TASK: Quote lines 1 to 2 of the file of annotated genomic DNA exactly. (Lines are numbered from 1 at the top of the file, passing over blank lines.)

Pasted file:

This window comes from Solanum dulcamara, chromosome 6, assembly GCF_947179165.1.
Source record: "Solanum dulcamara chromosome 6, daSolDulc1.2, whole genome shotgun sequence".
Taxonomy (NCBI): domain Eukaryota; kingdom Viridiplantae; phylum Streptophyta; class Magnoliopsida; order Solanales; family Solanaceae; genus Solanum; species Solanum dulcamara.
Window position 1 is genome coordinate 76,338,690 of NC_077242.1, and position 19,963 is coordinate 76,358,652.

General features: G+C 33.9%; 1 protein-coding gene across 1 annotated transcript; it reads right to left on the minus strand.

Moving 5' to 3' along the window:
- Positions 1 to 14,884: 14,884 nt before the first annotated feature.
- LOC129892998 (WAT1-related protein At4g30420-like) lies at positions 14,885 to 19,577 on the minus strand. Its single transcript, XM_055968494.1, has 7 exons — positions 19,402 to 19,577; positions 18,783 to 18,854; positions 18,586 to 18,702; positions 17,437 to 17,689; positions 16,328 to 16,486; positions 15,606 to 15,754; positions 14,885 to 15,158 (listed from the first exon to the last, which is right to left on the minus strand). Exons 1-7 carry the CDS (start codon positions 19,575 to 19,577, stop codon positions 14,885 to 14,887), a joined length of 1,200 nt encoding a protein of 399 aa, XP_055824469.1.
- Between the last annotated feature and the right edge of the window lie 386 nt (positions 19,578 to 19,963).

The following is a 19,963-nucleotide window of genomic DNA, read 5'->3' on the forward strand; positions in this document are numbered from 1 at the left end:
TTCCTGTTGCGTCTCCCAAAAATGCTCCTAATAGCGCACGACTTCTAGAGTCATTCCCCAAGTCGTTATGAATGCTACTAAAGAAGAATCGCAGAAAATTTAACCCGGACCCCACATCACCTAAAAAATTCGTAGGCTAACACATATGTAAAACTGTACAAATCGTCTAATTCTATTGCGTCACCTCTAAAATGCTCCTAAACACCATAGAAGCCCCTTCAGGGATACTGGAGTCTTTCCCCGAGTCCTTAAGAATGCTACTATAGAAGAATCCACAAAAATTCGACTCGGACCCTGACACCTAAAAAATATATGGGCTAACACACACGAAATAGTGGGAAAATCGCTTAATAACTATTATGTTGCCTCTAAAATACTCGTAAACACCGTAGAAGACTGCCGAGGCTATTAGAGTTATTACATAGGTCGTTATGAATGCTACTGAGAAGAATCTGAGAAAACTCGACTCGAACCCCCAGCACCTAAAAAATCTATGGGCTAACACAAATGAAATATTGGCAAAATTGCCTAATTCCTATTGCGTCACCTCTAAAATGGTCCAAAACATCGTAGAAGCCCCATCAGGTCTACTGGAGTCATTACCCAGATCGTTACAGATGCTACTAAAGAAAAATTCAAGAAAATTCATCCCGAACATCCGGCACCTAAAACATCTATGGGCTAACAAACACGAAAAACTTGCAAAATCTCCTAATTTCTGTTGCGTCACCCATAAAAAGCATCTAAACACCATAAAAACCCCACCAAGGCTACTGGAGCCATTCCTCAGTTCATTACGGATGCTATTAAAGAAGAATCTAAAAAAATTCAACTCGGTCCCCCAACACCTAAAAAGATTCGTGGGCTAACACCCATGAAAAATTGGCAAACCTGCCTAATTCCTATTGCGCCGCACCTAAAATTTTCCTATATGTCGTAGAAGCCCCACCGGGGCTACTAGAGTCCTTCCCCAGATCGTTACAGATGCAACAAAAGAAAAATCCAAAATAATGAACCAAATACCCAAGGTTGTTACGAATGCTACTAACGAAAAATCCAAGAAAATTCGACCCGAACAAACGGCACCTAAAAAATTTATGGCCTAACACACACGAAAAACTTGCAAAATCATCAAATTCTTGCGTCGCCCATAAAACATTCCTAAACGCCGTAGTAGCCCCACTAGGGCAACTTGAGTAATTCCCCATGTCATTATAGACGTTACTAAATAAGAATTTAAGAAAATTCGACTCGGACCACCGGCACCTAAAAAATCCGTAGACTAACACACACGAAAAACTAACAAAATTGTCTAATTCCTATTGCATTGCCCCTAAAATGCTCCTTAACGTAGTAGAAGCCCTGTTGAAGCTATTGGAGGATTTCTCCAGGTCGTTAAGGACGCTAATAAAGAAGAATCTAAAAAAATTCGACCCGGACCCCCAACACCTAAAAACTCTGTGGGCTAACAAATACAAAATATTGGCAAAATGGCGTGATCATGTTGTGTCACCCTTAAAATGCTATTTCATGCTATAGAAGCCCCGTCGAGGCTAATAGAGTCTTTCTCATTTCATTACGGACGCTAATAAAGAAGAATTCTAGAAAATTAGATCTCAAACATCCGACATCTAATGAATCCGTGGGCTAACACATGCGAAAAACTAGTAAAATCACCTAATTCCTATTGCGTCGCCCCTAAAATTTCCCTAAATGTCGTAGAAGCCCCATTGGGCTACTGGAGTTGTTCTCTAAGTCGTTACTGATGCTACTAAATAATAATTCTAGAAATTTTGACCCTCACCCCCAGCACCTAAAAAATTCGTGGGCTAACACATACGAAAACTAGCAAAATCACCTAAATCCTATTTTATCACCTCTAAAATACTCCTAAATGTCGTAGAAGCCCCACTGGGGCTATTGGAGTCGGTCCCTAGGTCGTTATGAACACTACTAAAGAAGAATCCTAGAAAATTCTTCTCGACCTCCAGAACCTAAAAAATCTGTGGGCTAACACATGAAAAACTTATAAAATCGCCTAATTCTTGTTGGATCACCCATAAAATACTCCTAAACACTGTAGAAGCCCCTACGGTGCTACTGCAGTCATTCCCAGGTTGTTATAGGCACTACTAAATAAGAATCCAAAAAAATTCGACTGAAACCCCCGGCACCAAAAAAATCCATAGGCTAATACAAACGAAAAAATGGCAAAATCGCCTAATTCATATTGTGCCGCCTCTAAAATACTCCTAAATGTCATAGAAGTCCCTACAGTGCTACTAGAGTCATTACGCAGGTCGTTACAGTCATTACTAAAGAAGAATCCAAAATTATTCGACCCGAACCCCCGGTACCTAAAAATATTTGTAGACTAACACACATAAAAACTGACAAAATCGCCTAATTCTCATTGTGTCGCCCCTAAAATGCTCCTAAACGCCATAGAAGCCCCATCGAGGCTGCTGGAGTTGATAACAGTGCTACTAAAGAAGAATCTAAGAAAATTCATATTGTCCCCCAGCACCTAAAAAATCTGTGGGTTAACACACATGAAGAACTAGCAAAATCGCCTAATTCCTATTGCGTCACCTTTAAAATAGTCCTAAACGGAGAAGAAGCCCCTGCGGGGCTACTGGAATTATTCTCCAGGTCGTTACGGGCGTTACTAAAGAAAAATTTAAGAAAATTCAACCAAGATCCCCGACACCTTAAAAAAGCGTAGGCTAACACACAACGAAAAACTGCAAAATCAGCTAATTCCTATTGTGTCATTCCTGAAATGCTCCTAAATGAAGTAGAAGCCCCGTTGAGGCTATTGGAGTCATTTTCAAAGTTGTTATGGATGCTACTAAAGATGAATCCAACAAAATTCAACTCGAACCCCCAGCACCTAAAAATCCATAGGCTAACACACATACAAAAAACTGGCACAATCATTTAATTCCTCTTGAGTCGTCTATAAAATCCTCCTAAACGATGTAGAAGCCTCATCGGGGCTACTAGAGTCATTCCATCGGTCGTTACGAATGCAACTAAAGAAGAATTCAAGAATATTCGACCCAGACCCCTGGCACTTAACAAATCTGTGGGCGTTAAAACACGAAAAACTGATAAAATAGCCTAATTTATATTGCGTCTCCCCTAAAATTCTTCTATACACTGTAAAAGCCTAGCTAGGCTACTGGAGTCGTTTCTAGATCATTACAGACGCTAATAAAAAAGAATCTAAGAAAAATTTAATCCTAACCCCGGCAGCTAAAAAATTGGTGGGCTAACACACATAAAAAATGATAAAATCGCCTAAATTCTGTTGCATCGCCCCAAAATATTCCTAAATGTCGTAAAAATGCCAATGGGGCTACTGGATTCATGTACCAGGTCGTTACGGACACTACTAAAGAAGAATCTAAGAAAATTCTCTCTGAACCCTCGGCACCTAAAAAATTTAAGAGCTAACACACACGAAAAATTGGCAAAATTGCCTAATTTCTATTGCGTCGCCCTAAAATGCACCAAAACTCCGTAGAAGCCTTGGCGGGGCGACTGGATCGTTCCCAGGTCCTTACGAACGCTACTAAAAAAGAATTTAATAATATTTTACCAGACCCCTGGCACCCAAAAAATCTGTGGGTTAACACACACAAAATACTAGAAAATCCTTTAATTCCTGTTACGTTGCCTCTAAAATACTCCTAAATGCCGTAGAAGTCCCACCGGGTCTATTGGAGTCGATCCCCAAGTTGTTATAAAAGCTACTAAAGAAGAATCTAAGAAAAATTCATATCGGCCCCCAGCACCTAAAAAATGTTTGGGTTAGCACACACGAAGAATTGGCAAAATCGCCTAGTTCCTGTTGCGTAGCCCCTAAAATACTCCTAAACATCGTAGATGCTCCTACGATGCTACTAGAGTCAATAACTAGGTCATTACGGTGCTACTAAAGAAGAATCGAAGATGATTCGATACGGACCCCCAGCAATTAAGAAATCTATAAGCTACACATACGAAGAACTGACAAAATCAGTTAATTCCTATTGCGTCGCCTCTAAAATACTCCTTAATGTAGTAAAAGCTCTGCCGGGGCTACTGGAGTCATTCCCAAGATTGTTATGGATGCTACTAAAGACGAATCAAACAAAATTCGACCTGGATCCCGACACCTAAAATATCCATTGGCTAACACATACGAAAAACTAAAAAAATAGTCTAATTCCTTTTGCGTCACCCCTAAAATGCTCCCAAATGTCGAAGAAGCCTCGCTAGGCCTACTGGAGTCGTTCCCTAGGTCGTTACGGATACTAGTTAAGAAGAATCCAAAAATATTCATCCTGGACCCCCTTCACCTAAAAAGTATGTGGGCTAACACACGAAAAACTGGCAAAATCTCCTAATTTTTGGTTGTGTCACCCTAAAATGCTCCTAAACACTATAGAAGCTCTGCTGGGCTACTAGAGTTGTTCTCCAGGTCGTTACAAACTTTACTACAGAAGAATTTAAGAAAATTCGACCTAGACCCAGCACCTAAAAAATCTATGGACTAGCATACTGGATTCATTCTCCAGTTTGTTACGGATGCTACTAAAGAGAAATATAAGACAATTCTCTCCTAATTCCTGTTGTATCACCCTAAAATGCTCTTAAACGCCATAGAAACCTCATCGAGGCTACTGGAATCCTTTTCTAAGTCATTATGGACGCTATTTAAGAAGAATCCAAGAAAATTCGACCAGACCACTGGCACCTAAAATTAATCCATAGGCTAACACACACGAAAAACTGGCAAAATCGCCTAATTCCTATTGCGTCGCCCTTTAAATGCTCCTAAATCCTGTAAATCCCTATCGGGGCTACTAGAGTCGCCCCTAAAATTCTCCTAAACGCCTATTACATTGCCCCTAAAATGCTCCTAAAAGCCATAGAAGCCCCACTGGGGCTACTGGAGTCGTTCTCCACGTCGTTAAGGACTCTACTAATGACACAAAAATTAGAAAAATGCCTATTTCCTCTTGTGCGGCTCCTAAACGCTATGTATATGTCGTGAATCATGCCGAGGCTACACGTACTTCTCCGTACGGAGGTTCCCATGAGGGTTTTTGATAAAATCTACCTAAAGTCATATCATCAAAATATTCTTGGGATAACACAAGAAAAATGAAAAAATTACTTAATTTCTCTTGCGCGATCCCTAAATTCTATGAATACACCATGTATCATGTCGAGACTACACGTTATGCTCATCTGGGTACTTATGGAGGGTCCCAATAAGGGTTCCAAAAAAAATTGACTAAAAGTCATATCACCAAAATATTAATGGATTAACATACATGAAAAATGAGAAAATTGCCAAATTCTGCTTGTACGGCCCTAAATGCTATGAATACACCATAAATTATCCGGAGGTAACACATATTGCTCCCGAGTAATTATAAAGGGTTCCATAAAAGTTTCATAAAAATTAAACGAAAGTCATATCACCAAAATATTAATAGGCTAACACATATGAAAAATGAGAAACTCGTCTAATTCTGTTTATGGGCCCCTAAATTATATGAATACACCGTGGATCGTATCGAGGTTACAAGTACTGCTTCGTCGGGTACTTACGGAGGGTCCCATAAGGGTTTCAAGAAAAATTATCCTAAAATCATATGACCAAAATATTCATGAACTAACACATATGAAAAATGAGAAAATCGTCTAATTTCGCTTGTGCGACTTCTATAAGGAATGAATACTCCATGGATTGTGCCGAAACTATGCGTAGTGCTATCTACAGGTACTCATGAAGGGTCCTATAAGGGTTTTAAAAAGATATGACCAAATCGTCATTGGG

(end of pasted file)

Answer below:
This window comes from Solanum dulcamara, chromosome 6, assembly GCF_947179165.1.
Source record: "Solanum dulcamara chromosome 6, daSolDulc1.2, whole genome shotgun sequence".